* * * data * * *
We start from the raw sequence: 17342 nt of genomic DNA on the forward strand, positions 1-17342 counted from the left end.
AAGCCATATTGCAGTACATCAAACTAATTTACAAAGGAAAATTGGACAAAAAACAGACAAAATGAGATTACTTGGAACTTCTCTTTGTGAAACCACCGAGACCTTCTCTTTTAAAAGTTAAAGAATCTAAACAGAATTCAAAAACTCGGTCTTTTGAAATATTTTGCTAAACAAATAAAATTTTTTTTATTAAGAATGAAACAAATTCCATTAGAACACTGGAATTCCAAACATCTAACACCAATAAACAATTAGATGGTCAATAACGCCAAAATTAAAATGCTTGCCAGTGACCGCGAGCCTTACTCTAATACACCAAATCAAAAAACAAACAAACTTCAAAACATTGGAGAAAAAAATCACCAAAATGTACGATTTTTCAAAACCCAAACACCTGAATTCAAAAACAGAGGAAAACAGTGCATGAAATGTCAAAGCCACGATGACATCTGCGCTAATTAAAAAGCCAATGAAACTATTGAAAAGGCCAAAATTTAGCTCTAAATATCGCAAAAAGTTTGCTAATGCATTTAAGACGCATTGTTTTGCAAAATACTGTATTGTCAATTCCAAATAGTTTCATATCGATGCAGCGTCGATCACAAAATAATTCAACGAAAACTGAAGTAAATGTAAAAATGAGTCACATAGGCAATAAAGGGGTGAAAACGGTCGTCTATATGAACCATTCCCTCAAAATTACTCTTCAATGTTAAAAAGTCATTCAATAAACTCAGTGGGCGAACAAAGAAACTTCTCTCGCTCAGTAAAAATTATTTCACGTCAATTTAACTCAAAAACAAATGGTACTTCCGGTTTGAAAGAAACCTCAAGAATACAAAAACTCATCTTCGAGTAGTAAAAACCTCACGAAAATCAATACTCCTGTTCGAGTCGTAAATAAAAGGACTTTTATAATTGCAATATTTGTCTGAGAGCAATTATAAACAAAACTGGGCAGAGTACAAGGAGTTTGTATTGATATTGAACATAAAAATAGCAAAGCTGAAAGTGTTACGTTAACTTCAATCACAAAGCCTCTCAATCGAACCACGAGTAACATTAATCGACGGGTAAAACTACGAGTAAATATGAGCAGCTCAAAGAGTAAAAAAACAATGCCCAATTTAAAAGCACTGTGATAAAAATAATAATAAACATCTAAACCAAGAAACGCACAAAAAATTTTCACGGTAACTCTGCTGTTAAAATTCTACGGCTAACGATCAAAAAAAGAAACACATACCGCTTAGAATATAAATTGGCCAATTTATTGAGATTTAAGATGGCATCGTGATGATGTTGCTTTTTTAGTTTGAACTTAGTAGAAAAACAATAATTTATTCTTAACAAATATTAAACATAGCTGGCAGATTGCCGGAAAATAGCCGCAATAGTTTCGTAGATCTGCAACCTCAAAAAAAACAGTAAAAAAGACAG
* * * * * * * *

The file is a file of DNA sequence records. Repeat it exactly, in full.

We start from the raw sequence: 17342 nt of genomic DNA on the forward strand, positions 1-17342 counted from the left end.
AAGCCATATTGCAGTACATCAAACTAATTTACAAAGGAAAATTGGACAAAAAACAGACAAAATGAGATTACTTGGAACTTCTCTTTGTGAAACCACCGAGACCTTCTCTTTTAAAAGTTAAAGAATCTAAACAGAATTCAAAAACTCGGTCTTTTGAAATATTTTGCTAAACAAATAAAATTTTTTTTATTAAGAATGAAACAAATTCCATTAGAACACTGGAATTCCAAACATCTAACACCAATAAACAATTAGATGGTCAATAACGCCAAAATTAAAATGCTTGCCAGTGACCGCGAGCCTTACTCTAATACACCAAATCAAAAAACAAACAAACTTCAAAACATTGGAGAAAAAAATCACCAAAATGTACGATTTTTCAAAACCCAAACACCTGAATTCAAAAACAGAGGAAAACAGTGCATGAAATGTCAAAGCCACGATGACATCTGCGCTAATTAAAAAGCCAATGAAACTATTGAAAAGGCCAAAATTTAGCTCTAAATATCGCAAAAAGTTTGCTAATGCATTTAAGACGCATTGTTTTGCAAAATACTGTATTGTCAATTCCAAATAGTTTCATATCGATGCAGCGTCGATCACAAAATAATTCAACGAAAACTGAAGTAAATGTAAAAATGAGTCACATAGGCAATAAAGGGGTGAAAACGGTCGTCTATATGAACCATTCCCTCAAAATTACTCTTCAATGTTAAAAAGTCATTCAATAAACTCAGTGGGCGAACAAAGAAACTTCTCTCGCTCAGTAAAAATTATTTCACGTCAATTTAACTCAAAAACAAATGGTACTTCCGGTTTGAAAGAAACCTCAAGAATACAAAAACTCATCTTCGAGTAGTAAAAACCTCACGAAAATCAATACTCCTGTTCGAGTCGTAAATAAAAGGACTTTTATAATTGCAATATTTGTCTGAGAGCAATTATAAACAAAACTGGGCAGAGTACAAGGAGTTTGTATTGATATTGAACATAAAAATAGCAAAGCTGAAAGTGTTACGTTAACTTCAATCACAAAGCCTCTCAATCGAACCACGAGTAACATTAATCGACGGGTAAAACTACGAGTAAATATGAGCAGCTCAAAGAGTAAAAAAACAATGCCCAATTTAAAAGCACTGTGATAAAAATAATAATAAACATCTAAACCAAGAAACGCACAAAAAATTTTCACGGTAACTCTGCTGTTAAAATTCTACGGCTAACGATCAAAAAAAGAAACACATACCGCTTAGAATATAAATTGGCCAATTTATTGAGATTTAAGATGGCATCGTGATGATGTTGCTTTTTTAGTTTGAACTTAGTAGAAAAACAATAATTTATTCTTAACAAATATTAAACATAGCTGGCAGATTGCCGGAAAATAGCCGCAATAGTTTCGTAGATCTGCAACCTCAAAAAAAACAGTAAAAAAGACAG